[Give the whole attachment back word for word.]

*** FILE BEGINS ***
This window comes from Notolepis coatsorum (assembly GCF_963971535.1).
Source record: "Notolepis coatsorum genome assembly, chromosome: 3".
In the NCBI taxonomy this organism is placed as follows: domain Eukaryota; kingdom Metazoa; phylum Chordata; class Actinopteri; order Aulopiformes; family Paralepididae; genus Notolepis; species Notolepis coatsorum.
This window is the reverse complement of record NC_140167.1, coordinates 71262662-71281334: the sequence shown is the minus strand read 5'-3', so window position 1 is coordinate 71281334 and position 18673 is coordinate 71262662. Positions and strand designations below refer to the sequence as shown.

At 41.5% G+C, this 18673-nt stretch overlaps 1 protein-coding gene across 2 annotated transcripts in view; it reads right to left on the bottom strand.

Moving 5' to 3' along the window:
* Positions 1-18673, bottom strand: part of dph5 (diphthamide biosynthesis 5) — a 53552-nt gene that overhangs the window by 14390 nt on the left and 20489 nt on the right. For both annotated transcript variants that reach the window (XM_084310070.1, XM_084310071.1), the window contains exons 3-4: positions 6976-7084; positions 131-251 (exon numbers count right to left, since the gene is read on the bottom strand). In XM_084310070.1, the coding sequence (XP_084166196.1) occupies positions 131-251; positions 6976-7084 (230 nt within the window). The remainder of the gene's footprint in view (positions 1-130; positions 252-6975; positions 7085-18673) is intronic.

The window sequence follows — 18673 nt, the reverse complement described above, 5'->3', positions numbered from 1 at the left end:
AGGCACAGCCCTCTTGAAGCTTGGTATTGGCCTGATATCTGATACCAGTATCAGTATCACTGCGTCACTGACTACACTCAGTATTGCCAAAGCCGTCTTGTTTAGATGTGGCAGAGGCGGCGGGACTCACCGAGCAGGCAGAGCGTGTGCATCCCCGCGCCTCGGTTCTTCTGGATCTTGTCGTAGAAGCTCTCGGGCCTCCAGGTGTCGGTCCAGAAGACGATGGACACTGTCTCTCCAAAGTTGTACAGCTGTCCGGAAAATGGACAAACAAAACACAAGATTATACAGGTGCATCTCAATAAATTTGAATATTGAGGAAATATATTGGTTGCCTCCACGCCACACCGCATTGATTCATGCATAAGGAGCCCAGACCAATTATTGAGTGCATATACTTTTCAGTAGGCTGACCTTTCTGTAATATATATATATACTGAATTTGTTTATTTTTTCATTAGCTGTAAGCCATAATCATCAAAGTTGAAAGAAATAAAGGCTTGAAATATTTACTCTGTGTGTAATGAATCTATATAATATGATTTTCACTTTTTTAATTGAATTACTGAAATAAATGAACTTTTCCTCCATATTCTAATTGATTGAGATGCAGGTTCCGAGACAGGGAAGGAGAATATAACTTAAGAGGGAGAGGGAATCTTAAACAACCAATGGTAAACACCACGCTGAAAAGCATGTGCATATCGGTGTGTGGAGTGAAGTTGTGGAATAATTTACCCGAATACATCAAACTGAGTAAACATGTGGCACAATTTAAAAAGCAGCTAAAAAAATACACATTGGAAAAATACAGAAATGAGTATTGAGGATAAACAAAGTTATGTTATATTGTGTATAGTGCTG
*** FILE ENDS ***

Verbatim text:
This window comes from Notolepis coatsorum (assembly GCF_963971535.1).
Source record: "Notolepis coatsorum genome assembly, chromosome: 3".
In the NCBI taxonomy this organism is placed as follows: domain Eukaryota; kingdom Metazoa; phylum Chordata; class Actinopteri; order Aulopiformes; family Paralepididae; genus Notolepis; species Notolepis coatsorum.
This window is the reverse complement of record NC_140167.1, coordinates 71262662-71281334: the sequence shown is the minus strand read 5'-3', so window position 1 is coordinate 71281334 and position 18673 is coordinate 71262662. Positions and strand designations below refer to the sequence as shown.

At 41.5% G+C, this 18673-nt stretch overlaps 1 protein-coding gene across 2 annotated transcripts in view; it reads right to left on the bottom strand.

Moving 5' to 3' along the window:
* Positions 1-18673, bottom strand: part of dph5 (diphthamide biosynthesis 5) — a 53552-nt gene that overhangs the window by 14390 nt on the left and 20489 nt on the right. For both annotated transcript variants that reach the window (XM_084310070.1, XM_084310071.1), the window contains exons 3-4: positions 6976-7084; positions 131-251 (exon numbers count right to left, since the gene is read on the bottom strand). In XM_084310070.1, the coding sequence (XP_084166196.1) occupies positions 131-251; positions 6976-7084 (230 nt within the window). The remainder of the gene's footprint in view (positions 1-130; positions 252-6975; positions 7085-18673) is intronic.

The window sequence follows — 18673 nt, the reverse complement described above, 5'->3', positions numbered from 1 at the left end:
AGGCACAGCCCTCTTGAAGCTTGGTATTGGCCTGATATCTGATACCAGTATCAGTATCACTGCGTCACTGACTACACTCAGTATTGCCAAAGCCGTCTTGTTTAGATGTGGCAGAGGCGGCGGGACTCACCGAGCAGGCAGAGCGTGTGCATCCCCGCGCCTCGGTTCTTCTGGATCTTGTCGTAGAAGCTCTCGGGCCTCCAGGTGTCGGTCCAGAAGACGATGGACACTGTCTCTCCAAAGTTGTACAGCTGTCCGGAAAATGGACAAACAAAACACAAGATTATACAGGTGCATCTCAATAAATTTGAATATTGAGGAAATATATTGGTTGCCTCCACGCCACACCGCATTGATTCATGCATAAGGAGCCCAGACCAATTATTGAGTGCATATACTTTTCAGTAGGCTGACCTTTCTGTAATATATATATATACTGAATTTGTTTATTTTTTCATTAGCTGTAAGCCATAATCATCAAAGTTGAAAGAAATAAAGGCTTGAAATATTTACTCTGTGTGTAATGAATCTATATAATATGATTTTCACTTTTTTAATTGAATTACTGAAATAAATGAACTTTTCCTCCATATTCTAATTGATTGAGATGCAGGTTCCGAGACAGGGAAGGAGAATATAACTTAAGAGGGAGAGGGAATCTTAAACAACCAATGGTAAACACCACGCTGAAAAGCATGTGCATATCGGTGTGTGGAGTGAAGTTGTGGAATAATTTACCCGAATACATCAAACTGAGTAAACATGTGGCACAATTTAAAAAGCAGCTAAAAAAATACACATTGGAAAAATACAGAAATGAGTATTGAGGATAAACAAAGTTATGTTATATTGTGTATAGTGCTG